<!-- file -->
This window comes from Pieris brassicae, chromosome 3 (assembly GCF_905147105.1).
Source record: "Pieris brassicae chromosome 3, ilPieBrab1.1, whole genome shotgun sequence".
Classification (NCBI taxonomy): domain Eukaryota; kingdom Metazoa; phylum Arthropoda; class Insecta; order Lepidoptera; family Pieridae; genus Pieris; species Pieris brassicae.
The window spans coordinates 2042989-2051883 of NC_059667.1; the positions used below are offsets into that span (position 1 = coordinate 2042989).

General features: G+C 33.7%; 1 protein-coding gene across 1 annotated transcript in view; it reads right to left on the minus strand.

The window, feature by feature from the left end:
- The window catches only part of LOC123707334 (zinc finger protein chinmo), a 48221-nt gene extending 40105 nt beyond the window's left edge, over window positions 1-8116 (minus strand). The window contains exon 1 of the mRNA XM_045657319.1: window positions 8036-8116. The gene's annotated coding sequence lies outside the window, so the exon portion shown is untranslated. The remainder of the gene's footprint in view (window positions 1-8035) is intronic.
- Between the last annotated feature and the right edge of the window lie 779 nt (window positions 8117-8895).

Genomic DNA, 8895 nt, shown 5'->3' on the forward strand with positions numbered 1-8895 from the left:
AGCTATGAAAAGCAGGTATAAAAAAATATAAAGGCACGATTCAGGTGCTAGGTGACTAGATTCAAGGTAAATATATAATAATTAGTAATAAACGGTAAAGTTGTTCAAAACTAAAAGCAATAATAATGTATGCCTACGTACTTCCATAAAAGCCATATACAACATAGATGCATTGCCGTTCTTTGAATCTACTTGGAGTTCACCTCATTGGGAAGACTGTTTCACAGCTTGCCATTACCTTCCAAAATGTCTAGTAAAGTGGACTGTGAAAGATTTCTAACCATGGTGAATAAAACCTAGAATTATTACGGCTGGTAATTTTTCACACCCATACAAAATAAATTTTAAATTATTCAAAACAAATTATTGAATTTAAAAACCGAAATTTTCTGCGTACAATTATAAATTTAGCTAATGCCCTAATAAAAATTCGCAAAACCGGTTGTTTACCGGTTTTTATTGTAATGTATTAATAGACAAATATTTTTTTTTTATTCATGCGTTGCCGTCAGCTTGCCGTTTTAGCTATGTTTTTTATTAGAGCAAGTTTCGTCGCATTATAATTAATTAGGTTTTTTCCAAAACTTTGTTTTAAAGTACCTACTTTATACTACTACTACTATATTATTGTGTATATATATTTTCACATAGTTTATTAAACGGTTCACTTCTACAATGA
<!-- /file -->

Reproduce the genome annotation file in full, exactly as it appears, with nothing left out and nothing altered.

This window comes from Pieris brassicae, chromosome 3 (assembly GCF_905147105.1).
Source record: "Pieris brassicae chromosome 3, ilPieBrab1.1, whole genome shotgun sequence".
Classification (NCBI taxonomy): domain Eukaryota; kingdom Metazoa; phylum Arthropoda; class Insecta; order Lepidoptera; family Pieridae; genus Pieris; species Pieris brassicae.
The window spans coordinates 2042989-2051883 of NC_059667.1; the positions used below are offsets into that span (position 1 = coordinate 2042989).

General features: G+C 33.7%; 1 protein-coding gene across 1 annotated transcript in view; it reads right to left on the minus strand.

The window, feature by feature from the left end:
- The window catches only part of LOC123707334 (zinc finger protein chinmo), a 48221-nt gene extending 40105 nt beyond the window's left edge, over window positions 1-8116 (minus strand). The window contains exon 1 of the mRNA XM_045657319.1: window positions 8036-8116. The gene's annotated coding sequence lies outside the window, so the exon portion shown is untranslated. The remainder of the gene's footprint in view (window positions 1-8035) is intronic.
- Between the last annotated feature and the right edge of the window lie 779 nt (window positions 8117-8895).

Genomic DNA, 8895 nt, shown 5'->3' on the forward strand with positions numbered 1-8895 from the left:
AGCTATGAAAAGCAGGTATAAAAAAATATAAAGGCACGATTCAGGTGCTAGGTGACTAGATTCAAGGTAAATATATAATAATTAGTAATAAACGGTAAAGTTGTTCAAAACTAAAAGCAATAATAATGTATGCCTACGTACTTCCATAAAAGCCATATACAACATAGATGCATTGCCGTTCTTTGAATCTACTTGGAGTTCACCTCATTGGGAAGACTGTTTCACAGCTTGCCATTACCTTCCAAAATGTCTAGTAAAGTGGACTGTGAAAGATTTCTAACCATGGTGAATAAAACCTAGAATTATTACGGCTGGTAATTTTTCACACCCATACAAAATAAATTTTAAATTATTCAAAACAAATTATTGAATTTAAAAACCGAAATTTTCTGCGTACAATTATAAATTTAGCTAATGCCCTAATAAAAATTCGCAAAACCGGTTGTTTACCGGTTTTTATTGTAATGTATTAATAGACAAATATTTTTTTTTTATTCATGCGTTGCCGTCAGCTTGCCGTTTTAGCTATGTTTTTTATTAGAGCAAGTTTCGTCGCATTATAATTAATTAGGTTTTTTCCAAAACTTTGTTTTAAAGTACCTACTTTATACTACTACTACTATATTATTGTGTATATATATTTTCACATAGTTTATTAAACGGTTCACTTCTACAATGA